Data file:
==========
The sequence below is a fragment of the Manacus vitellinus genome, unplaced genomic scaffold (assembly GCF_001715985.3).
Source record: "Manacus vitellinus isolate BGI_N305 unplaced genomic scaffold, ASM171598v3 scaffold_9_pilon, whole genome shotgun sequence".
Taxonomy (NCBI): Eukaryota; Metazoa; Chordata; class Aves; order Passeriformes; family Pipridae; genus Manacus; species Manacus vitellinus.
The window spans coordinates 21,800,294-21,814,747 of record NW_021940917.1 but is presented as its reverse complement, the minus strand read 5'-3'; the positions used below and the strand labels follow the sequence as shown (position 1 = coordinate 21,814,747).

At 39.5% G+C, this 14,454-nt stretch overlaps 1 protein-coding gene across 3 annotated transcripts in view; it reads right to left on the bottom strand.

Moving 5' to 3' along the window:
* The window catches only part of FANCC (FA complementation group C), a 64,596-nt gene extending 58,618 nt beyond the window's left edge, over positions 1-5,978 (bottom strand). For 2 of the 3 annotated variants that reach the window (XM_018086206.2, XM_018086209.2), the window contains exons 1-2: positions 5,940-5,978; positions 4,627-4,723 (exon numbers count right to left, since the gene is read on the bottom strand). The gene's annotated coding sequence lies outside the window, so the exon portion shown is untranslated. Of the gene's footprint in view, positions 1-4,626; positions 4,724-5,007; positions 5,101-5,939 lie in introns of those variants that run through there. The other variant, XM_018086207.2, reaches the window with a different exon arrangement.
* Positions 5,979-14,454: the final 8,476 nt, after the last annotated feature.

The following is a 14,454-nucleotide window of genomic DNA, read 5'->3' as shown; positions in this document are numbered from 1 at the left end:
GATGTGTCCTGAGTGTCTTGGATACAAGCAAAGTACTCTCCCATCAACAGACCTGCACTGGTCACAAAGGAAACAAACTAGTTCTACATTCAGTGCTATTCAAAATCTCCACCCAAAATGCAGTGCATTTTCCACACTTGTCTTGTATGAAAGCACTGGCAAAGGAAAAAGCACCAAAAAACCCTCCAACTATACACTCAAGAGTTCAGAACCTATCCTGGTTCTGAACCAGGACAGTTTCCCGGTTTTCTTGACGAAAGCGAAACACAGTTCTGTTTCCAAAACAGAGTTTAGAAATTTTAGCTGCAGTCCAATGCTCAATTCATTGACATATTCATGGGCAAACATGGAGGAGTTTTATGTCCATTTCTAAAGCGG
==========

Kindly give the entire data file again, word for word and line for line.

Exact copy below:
The sequence below is a fragment of the Manacus vitellinus genome, unplaced genomic scaffold (assembly GCF_001715985.3).
Source record: "Manacus vitellinus isolate BGI_N305 unplaced genomic scaffold, ASM171598v3 scaffold_9_pilon, whole genome shotgun sequence".
Taxonomy (NCBI): Eukaryota; Metazoa; Chordata; class Aves; order Passeriformes; family Pipridae; genus Manacus; species Manacus vitellinus.
The window spans coordinates 21,800,294-21,814,747 of record NW_021940917.1 but is presented as its reverse complement, the minus strand read 5'-3'; the positions used below and the strand labels follow the sequence as shown (position 1 = coordinate 21,814,747).

At 39.5% G+C, this 14,454-nt stretch overlaps 1 protein-coding gene across 3 annotated transcripts in view; it reads right to left on the bottom strand.

Moving 5' to 3' along the window:
* The window catches only part of FANCC (FA complementation group C), a 64,596-nt gene extending 58,618 nt beyond the window's left edge, over positions 1-5,978 (bottom strand). For 2 of the 3 annotated variants that reach the window (XM_018086206.2, XM_018086209.2), the window contains exons 1-2: positions 5,940-5,978; positions 4,627-4,723 (exon numbers count right to left, since the gene is read on the bottom strand). The gene's annotated coding sequence lies outside the window, so the exon portion shown is untranslated. Of the gene's footprint in view, positions 1-4,626; positions 4,724-5,007; positions 5,101-5,939 lie in introns of those variants that run through there. The other variant, XM_018086207.2, reaches the window with a different exon arrangement.
* Positions 5,979-14,454: the final 8,476 nt, after the last annotated feature.

The following is a 14,454-nucleotide window of genomic DNA, read 5'->3' as shown; positions in this document are numbered from 1 at the left end:
GATGTGTCCTGAGTGTCTTGGATACAAGCAAAGTACTCTCCCATCAACAGACCTGCACTGGTCACAAAGGAAACAAACTAGTTCTACATTCAGTGCTATTCAAAATCTCCACCCAAAATGCAGTGCATTTTCCACACTTGTCTTGTATGAAAGCACTGGCAAAGGAAAAAGCACCAAAAAACCCTCCAACTATACACTCAAGAGTTCAGAACCTATCCTGGTTCTGAACCAGGACAGTTTCCCGGTTTTCTTGACGAAAGCGAAACACAGTTCTGTTTCCAAAACAGAGTTTAGAAATTTTAGCTGCAGTCCAATGCTCAATTCATTGACATATTCATGGGCAAACATGGAGGAGTTTTATGTCCATTTCTAAAGCGG